With OpenSync, consumers can equip their homes with smart networking gear from many different suppliers regardless of their CSP (service provider). Consumers don’t want to have to stick to a single brand of networking devices. These issues will become especially relevant as we see tech companies try to exert more control over the smart home ecosystem.

Demand for the New “Works-With” Generation of Products

Last May, for instance, Google ended “Works With Nest” and transitioned to “Works With Google Assistant.” In a nutshell, Google didn’t want users controlling Nest products through third-party smart home applications. Google also makes its own proprietary WiFi system.

Imagine if the “works-with” generation of products is extended to “Works With Google WiFi” and made it more difficult for consumers with Google WiFi to utilize IoT devices from other brands?

Open-industry standards supplied by multiple vendors, such as OpenSync, are the best way to fight any attempts at monopolizing the smart home through proprietary WiFi networking.

The Beauty of Plume’s Hardware-Agnostic Solutions

Plume seems to have anticipated that major brands and service providers would soon be vying for consumers’ complete devotion. The company cleverly side-stepped this problem by making its smart home solutions hardware-agnostic. Plume’s adaptive WiFi works seamlessly with a customer’s existing CSP and any OpenSync-enabled hardware.

Plume has always been hardware-agnostic, putting the software required to connect a networking device to the cloud onto any brand of device, with any type of chipset inside. Plume took this to the next level by open-sourcing that software with its partners in 2018.

Total Hardware-Agnostic Capabilities

Working toward total hardware-agnostic capabilities allows not just Plume, but anyone, to put the software on any device with any chipset. Flexibility and availability have been a win for Plume and its partners. Wireless customers can get all the frills of adaptive WiFi and other smart home services without locking themselves into a particular hardware supplier or chipset vendor.

OpenSync gave Plume an opportunity to make inroads with every major provider because it solved a growing problem CSPs had. Their customers were rapidly adopting smart home tech — along with a layer of new services.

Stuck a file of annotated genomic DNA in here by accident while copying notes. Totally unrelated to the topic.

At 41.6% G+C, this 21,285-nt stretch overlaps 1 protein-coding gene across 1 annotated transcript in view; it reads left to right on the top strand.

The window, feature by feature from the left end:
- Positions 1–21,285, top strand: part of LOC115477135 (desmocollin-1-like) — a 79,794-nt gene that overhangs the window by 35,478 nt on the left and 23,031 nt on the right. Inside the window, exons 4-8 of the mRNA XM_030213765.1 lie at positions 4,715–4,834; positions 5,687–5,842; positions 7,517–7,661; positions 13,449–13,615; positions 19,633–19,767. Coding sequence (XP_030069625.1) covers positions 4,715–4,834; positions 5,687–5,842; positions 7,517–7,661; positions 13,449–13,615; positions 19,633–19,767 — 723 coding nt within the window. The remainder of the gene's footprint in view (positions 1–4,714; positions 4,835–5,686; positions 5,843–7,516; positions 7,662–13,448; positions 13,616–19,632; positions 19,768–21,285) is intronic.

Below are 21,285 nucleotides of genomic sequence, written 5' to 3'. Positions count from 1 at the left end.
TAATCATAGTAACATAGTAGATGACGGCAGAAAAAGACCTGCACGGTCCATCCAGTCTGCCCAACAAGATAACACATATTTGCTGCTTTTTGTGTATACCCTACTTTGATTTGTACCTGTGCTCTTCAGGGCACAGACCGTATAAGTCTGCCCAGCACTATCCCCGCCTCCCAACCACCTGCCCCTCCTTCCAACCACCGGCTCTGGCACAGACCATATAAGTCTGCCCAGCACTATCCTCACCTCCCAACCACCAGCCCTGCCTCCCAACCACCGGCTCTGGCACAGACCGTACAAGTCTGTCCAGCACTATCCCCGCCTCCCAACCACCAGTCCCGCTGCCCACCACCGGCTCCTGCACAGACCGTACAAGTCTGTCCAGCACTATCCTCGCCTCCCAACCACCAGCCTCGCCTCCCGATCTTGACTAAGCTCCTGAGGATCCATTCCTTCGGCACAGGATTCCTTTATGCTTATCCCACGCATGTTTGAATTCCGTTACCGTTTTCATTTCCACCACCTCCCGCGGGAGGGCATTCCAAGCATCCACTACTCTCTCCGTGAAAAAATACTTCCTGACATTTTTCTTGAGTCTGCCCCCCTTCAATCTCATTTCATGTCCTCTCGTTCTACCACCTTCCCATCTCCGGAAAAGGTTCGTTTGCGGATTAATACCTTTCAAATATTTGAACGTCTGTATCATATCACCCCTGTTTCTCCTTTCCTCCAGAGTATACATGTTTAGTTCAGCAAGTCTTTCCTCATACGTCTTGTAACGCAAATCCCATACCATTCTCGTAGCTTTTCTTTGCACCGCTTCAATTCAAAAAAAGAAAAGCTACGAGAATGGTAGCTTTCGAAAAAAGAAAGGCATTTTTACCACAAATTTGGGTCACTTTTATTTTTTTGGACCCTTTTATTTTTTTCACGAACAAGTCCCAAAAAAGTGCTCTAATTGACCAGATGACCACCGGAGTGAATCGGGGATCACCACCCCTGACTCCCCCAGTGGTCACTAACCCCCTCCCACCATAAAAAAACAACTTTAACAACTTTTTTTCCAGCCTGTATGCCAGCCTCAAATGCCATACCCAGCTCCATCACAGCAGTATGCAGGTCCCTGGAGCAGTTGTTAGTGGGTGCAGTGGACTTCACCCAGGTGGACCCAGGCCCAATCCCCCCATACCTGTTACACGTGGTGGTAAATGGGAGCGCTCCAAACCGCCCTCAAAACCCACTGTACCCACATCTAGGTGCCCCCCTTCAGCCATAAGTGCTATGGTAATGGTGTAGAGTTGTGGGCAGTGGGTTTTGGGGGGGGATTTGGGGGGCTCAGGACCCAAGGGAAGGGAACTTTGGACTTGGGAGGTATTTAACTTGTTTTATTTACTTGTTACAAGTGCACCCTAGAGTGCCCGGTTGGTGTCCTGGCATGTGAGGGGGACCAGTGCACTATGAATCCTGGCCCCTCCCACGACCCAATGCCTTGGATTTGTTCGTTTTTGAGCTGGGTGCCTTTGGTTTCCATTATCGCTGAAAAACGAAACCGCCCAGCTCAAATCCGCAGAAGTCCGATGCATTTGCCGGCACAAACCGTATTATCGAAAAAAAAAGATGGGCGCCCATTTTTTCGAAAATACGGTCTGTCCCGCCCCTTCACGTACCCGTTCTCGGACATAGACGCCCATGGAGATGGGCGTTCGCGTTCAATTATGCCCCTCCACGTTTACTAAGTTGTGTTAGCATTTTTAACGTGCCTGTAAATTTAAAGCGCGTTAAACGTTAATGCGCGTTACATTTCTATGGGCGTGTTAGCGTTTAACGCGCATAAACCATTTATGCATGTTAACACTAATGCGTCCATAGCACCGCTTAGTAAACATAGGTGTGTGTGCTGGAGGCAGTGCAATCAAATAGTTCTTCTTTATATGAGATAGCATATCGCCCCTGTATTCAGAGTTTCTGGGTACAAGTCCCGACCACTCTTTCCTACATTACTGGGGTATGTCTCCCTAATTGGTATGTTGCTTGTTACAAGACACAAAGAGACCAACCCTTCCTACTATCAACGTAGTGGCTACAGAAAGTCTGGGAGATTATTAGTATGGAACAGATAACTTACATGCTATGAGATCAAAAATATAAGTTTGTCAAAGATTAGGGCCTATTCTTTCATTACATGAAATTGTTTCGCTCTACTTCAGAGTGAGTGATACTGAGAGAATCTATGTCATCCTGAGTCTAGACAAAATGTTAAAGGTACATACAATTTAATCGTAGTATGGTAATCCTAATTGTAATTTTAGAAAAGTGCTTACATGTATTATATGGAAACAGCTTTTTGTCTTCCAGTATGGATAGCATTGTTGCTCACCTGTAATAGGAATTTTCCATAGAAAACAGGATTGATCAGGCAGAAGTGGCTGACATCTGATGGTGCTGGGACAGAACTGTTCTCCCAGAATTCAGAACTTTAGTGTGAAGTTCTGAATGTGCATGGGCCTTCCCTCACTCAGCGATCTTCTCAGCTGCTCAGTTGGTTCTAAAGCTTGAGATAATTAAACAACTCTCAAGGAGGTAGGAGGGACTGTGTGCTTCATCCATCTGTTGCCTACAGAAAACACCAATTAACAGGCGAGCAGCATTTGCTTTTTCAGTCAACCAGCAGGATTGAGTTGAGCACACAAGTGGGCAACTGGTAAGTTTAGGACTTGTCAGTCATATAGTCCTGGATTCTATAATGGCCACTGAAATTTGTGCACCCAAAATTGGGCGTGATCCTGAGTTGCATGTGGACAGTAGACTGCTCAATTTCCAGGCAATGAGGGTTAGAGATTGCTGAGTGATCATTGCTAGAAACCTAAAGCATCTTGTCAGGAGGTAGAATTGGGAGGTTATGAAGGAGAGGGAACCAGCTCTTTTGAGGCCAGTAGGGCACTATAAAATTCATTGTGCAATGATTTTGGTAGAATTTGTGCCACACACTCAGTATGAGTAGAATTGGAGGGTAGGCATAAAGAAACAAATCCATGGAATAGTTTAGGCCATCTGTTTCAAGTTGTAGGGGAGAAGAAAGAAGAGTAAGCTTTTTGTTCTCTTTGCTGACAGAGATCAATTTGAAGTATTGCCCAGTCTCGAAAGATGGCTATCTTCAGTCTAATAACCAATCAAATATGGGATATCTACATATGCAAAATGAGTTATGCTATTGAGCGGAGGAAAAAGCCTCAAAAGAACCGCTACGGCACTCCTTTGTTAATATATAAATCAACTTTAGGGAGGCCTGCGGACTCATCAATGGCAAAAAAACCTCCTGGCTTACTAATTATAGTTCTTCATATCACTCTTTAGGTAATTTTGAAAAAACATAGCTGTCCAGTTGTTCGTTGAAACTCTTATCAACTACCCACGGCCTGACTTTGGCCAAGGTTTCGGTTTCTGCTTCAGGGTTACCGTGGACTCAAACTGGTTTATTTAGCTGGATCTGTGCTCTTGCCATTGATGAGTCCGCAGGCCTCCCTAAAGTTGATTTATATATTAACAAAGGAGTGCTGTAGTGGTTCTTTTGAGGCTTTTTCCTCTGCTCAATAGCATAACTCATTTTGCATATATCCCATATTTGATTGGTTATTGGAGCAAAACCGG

Until OpenSync came along, providers didn’t have a good solution to help their customers manage this. With OpenSync, the Internet of Things suddenly just works.

Why OpenSync is a Shock-Absorber to the Silicon Crisis

An open-source framework could prove to be even more valuable as the silicon shortage becomes dire. Plume has forged partnerships with major chipset vendors, and the top 20 leading WiFi CPEs are supported by OpenSync.

All OpenSync-powered CPEs can coexist on the same network, even devices of different WiFi generations, each utilized optimally in a mixed network. This extends the lifecycle of hardware that would otherwise be rendered obsolete and provides peace of mind to CSPs who issue these pieces.

Fully Adaptive WiFi and Smart Home Solutions

In many ways, Plume has positioned itself fully as an adaptive WiFi and smart home solutions provider. It has brought peace and harmony to the device-integration madness without stepping on anybody’s toes. Consequently, over 22 million homes are being powered by Plume.

The silicon shortage will inevitably bring more manufacturing bottlenecks and higher prices for the consumer. Users won’t want to replace their hardware as often, and the smart home will have to adapt. That’s where OpenSync comes in.

When all players are using a common layer of software, users can mix and match to customize their experience.

Image Credit: binyamin mellish; pexels

Deanna Ritchie

Deanna Ritchie

Managing Editor at ReadWrite

Deanna is the Managing Editor at ReadWrite. Previously she worked as the Editor in Chief for Startup Grind and has over 20+ years of experience in content management and content development.